My name is Paul Clegg. I started playing basketball when I was 8 years old at Braddock Park in Queens, New York. I’m 65 and still playing basketball. My game is going full circle. As a kid, older guys at the playground would tell me that I was good — for my age. Now, younger guys are saying the same thing.
I was obsessed with basketball in my teenage years. I wanted to be a high school star in the city where basketball was king. I didn’t have great size or natural ability, but I did have a good eye. A deadly midrange jump shot helped me average 20 points a game as a senior. I made the Long Island Press’ All-Queens team two years in a row. The New York Post picked me third-team all city. That was the peak of my basketball fame. My jump shot attracted Harvard College, but when I got there, I found that jocks ranked far below scholars on the status list. I gave up the game, took up writing and smoking, and gained 40 pounds.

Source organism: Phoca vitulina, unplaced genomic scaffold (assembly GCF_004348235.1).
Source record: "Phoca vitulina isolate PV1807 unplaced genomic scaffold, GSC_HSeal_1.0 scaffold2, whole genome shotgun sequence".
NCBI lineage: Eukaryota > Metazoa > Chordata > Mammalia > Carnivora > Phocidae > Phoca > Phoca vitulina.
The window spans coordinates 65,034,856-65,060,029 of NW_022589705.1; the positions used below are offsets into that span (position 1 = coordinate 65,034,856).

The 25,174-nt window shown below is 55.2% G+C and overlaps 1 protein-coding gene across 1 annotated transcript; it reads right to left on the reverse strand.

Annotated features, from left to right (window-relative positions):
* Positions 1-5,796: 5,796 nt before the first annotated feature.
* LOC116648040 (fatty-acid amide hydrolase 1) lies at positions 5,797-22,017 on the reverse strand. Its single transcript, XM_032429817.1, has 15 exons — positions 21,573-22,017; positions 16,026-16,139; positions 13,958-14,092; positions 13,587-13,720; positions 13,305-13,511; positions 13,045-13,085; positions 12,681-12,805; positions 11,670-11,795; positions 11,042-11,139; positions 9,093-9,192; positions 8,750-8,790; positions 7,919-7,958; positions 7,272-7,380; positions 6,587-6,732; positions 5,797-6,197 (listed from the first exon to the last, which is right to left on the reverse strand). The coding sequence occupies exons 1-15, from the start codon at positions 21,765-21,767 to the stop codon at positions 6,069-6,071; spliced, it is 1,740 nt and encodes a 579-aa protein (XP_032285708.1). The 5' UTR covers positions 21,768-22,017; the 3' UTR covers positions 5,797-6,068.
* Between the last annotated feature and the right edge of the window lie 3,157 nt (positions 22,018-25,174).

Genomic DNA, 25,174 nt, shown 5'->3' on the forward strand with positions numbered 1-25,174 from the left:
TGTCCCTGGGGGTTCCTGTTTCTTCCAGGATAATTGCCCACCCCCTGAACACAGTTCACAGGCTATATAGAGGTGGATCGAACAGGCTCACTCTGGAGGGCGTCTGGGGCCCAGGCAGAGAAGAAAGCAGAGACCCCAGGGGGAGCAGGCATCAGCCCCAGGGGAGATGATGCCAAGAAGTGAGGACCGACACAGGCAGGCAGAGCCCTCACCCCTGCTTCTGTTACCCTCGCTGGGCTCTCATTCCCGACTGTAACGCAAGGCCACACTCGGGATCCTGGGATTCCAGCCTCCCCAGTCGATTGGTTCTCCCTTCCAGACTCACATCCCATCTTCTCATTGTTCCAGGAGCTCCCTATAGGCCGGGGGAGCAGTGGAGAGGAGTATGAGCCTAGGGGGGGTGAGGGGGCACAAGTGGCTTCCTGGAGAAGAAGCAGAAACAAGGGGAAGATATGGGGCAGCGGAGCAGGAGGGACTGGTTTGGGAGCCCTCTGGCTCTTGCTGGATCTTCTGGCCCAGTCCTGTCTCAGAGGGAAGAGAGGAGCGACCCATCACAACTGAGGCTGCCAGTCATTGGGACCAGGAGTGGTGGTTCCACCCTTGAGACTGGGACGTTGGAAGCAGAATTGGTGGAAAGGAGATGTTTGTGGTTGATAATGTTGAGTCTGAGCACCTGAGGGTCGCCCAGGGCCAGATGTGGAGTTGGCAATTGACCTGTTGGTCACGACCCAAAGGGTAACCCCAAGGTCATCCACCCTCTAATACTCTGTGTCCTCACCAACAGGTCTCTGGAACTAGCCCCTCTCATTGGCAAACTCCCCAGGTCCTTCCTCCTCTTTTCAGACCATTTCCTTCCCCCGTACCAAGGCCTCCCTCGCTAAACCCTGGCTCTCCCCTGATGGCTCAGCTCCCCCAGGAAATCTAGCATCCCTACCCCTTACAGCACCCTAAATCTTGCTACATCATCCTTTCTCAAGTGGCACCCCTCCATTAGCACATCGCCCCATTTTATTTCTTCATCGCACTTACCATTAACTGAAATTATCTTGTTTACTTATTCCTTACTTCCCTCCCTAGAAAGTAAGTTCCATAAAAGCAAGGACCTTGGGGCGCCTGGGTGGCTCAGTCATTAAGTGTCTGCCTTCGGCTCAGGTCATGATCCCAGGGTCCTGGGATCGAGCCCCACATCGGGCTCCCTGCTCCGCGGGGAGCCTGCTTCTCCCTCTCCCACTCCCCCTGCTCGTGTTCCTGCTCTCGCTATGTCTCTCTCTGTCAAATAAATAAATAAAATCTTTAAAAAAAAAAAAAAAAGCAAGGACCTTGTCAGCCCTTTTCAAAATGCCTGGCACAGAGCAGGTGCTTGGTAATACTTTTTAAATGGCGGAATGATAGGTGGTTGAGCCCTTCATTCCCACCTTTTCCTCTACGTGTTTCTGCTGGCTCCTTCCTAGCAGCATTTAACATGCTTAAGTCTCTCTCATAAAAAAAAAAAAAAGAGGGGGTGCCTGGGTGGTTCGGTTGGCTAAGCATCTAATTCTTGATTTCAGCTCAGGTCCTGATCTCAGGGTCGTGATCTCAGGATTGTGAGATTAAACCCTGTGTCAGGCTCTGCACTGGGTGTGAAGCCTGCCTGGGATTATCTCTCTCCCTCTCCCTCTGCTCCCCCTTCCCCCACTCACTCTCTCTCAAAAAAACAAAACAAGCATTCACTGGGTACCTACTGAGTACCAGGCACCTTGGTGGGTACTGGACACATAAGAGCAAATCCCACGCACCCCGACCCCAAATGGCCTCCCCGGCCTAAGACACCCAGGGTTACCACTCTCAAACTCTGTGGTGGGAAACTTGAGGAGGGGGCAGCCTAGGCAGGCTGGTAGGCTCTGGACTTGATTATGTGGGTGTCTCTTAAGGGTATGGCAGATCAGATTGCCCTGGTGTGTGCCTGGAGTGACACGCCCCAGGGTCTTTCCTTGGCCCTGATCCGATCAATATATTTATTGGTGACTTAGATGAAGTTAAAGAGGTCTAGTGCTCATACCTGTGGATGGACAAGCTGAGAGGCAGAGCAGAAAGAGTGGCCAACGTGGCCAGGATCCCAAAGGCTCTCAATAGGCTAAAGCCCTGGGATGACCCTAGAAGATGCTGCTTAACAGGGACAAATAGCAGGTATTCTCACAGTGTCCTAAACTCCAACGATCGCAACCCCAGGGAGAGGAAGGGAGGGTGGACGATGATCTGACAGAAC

I was an itinerant journalist after college and found that playing adult-league basketball in such outposts as Red Bluff, California, Moscow, Idaho, and Bremerton, Washington, helped smooth a city kid’s transition to small-town life. I moved to California’s capital of Sacramento in late 1977, where I worked as an editor and writer at The Sacramento Bee for 32 years. I played pickup games on asphalt playgrounds until I was 55. When my hip started seriously complaining, I shifted to an athletic club with a hot tub. In late 2005, I had my left hip replaced. I didn’t play ball for two years before my surgery and for three years after. A year ago, I took a buyout from my troubled newspaper. I’m working on my jump shot a lot these days.